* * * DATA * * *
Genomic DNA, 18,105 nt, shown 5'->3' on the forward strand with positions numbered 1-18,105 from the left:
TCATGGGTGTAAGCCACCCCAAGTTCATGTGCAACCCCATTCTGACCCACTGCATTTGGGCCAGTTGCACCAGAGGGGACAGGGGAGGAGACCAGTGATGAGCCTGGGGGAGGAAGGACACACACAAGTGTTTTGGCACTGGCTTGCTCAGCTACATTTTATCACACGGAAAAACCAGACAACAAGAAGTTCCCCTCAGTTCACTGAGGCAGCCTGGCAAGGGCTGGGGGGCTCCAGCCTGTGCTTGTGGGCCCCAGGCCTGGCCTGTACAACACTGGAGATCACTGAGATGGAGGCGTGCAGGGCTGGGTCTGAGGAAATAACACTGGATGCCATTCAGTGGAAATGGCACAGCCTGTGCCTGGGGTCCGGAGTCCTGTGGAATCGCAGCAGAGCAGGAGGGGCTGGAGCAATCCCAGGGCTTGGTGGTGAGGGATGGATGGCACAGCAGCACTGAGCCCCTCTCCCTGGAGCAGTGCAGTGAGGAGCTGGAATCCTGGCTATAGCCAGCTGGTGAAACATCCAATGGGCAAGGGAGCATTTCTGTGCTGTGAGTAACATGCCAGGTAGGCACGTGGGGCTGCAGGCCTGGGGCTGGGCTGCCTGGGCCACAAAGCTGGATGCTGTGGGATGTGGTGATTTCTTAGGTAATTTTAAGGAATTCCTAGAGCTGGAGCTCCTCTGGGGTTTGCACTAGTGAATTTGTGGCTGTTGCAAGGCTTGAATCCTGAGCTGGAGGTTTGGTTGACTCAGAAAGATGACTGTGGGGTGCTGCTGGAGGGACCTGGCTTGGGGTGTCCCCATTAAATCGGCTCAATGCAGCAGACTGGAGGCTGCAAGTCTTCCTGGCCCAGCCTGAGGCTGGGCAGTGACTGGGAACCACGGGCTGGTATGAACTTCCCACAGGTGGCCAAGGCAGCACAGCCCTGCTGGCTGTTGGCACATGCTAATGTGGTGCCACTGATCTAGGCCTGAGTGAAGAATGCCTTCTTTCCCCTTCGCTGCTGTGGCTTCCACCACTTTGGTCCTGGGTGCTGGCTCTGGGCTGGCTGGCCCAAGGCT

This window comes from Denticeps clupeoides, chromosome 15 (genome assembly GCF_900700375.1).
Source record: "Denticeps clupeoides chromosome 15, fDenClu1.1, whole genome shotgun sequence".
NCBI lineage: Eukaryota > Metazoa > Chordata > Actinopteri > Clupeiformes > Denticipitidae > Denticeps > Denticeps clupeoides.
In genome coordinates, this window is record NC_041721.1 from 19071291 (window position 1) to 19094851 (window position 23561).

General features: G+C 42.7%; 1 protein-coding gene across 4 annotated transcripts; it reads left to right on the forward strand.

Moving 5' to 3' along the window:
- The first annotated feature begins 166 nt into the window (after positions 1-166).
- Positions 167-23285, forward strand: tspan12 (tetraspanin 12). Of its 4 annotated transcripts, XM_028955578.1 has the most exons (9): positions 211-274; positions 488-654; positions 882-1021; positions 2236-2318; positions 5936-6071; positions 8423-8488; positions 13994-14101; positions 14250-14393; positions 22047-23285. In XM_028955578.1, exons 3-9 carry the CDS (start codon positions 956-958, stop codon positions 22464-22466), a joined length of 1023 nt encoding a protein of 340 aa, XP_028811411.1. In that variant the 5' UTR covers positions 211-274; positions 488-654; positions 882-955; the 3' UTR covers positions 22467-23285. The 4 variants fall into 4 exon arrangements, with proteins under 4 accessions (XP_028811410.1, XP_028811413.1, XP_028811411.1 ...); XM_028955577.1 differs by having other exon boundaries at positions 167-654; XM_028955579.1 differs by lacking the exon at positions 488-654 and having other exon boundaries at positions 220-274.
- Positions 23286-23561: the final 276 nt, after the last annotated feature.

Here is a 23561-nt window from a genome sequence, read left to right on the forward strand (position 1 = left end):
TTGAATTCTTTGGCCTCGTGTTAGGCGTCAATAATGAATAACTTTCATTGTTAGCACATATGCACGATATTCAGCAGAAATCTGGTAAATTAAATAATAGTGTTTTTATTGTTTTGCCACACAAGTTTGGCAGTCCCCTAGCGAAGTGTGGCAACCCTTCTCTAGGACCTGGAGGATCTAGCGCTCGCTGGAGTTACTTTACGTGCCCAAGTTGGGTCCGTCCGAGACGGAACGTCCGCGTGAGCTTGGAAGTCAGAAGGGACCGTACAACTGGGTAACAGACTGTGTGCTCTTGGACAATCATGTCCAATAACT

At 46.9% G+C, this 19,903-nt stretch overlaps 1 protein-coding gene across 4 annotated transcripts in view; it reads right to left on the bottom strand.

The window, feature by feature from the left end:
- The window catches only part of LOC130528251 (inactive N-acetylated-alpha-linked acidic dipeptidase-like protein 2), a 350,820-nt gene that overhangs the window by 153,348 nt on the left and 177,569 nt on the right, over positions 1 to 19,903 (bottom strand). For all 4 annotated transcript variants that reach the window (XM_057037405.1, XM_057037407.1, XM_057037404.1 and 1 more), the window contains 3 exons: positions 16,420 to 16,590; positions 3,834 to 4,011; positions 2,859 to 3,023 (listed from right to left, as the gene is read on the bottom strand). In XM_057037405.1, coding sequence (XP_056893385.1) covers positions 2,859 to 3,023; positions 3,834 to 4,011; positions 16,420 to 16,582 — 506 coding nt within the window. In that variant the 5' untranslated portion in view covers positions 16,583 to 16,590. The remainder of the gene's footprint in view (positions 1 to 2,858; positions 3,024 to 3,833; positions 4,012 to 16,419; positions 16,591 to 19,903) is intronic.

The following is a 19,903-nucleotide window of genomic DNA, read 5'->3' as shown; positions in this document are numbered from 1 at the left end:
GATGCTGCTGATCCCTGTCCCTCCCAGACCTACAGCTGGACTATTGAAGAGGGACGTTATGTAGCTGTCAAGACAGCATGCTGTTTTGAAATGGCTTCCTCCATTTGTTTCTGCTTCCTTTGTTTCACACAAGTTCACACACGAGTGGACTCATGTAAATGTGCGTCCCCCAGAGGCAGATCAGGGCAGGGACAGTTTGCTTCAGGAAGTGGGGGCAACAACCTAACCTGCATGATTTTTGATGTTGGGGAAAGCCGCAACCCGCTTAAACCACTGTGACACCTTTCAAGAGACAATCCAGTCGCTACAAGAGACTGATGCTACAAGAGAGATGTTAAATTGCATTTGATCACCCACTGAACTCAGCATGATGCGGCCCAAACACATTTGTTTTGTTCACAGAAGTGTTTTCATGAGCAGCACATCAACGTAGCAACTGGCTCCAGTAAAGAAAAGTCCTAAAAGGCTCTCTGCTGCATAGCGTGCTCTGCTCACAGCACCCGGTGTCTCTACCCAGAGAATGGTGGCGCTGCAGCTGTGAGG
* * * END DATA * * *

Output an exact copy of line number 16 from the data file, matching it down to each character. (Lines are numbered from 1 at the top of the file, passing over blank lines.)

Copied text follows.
- The window catches only part of LOC130528251 (inactive N-acetylated-alpha-linked acidic dipeptidase-like protein 2), a 350,820-nt gene that overhangs the window by 153,348 nt on the left and 177,569 nt on the right, over positions 1 to 19,903 (bottom strand). For all 4 annotated transcript variants that reach the window (XM_057037405.1, XM_057037407.1, XM_057037404.1 and 1 more), the window contains 3 exons: positions 16,420 to 16,590; positions 3,834 to 4,011; positions 2,859 to 3,023 (listed from right to left, as the gene is read on the bottom strand). In XM_057037405.1, coding sequence (XP_056893385.1) covers positions 2,859 to 3,023; positions 3,834 to 4,011; positions 16,420 to 16,582 — 506 coding nt within the window. In that variant the 5' untranslated portion in view covers positions 16,583 to 16,590. The remainder of the gene's footprint in view (positions 1 to 2,858; positions 3,024 to 3,833; positions 4,012 to 16,419; positions 16,591 to 19,903) is intronic.